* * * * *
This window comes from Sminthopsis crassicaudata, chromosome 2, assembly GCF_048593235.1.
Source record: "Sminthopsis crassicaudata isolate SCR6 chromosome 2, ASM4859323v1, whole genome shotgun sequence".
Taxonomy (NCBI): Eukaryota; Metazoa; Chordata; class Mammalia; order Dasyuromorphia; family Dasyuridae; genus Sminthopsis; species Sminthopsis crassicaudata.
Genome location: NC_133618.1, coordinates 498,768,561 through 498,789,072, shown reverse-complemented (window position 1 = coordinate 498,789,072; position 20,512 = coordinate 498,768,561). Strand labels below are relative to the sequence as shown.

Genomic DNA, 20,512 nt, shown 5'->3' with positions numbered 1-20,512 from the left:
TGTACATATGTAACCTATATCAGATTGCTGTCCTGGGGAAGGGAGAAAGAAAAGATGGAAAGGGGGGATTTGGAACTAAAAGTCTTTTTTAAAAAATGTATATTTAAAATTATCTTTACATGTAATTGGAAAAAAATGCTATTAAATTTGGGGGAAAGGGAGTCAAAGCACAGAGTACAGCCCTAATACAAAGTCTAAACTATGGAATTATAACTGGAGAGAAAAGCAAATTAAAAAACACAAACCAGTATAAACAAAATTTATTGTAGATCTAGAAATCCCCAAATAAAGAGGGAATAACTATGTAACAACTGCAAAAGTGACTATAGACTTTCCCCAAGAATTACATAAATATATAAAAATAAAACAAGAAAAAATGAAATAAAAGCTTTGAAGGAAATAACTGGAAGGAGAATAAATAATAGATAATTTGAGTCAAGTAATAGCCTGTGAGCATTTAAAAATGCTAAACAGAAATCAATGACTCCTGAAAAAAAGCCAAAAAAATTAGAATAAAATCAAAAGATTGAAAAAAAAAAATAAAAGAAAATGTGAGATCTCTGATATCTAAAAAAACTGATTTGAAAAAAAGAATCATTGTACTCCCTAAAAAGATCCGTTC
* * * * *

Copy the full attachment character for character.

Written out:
This window comes from Sminthopsis crassicaudata, chromosome 2, assembly GCF_048593235.1.
Source record: "Sminthopsis crassicaudata isolate SCR6 chromosome 2, ASM4859323v1, whole genome shotgun sequence".
Taxonomy (NCBI): Eukaryota; Metazoa; Chordata; class Mammalia; order Dasyuromorphia; family Dasyuridae; genus Sminthopsis; species Sminthopsis crassicaudata.
Genome location: NC_133618.1, coordinates 498,768,561 through 498,789,072, shown reverse-complemented (window position 1 = coordinate 498,789,072; position 20,512 = coordinate 498,768,561). Strand labels below are relative to the sequence as shown.

Genomic DNA, 20,512 nt, shown 5'->3' with positions numbered 1-20,512 from the left:
TGTACATATGTAACCTATATCAGATTGCTGTCCTGGGGAAGGGAGAAAGAAAAGATGGAAAGGGGGGATTTGGAACTAAAAGTCTTTTTTAAAAAATGTATATTTAAAATTATCTTTACATGTAATTGGAAAAAAATGCTATTAAATTTGGGGGAAAGGGAGTCAAAGCACAGAGTACAGCCCTAATACAAAGTCTAAACTATGGAATTATAACTGGAGAGAAAAGCAAATTAAAAAACACAAACCAGTATAAACAAAATTTATTGTAGATCTAGAAATCCCCAAATAAAGAGGGAATAACTATGTAACAACTGCAAAAGTGACTATAGACTTTCCCCAAGAATTACATAAATATATAAAAATAAAACAAGAAAAAATGAAATAAAAGCTTTGAAGGAAATAACTGGAAGGAGAATAAATAATAGATAATTTGAGTCAAGTAATAGCCTGTGAGCATTTAAAAATGCTAAACAGAAATCAATGACTCCTGAAAAAAAGCCAAAAAAATTAGAATAAAATCAAAAGATTGAAAAAAAAAAATAAAAGAAAATGTGAGATCTCTGATATCTAAAAAAACTGATTTGAAAAAAAGAATCATTGTACTCCCTAAAAAGATCCGTTC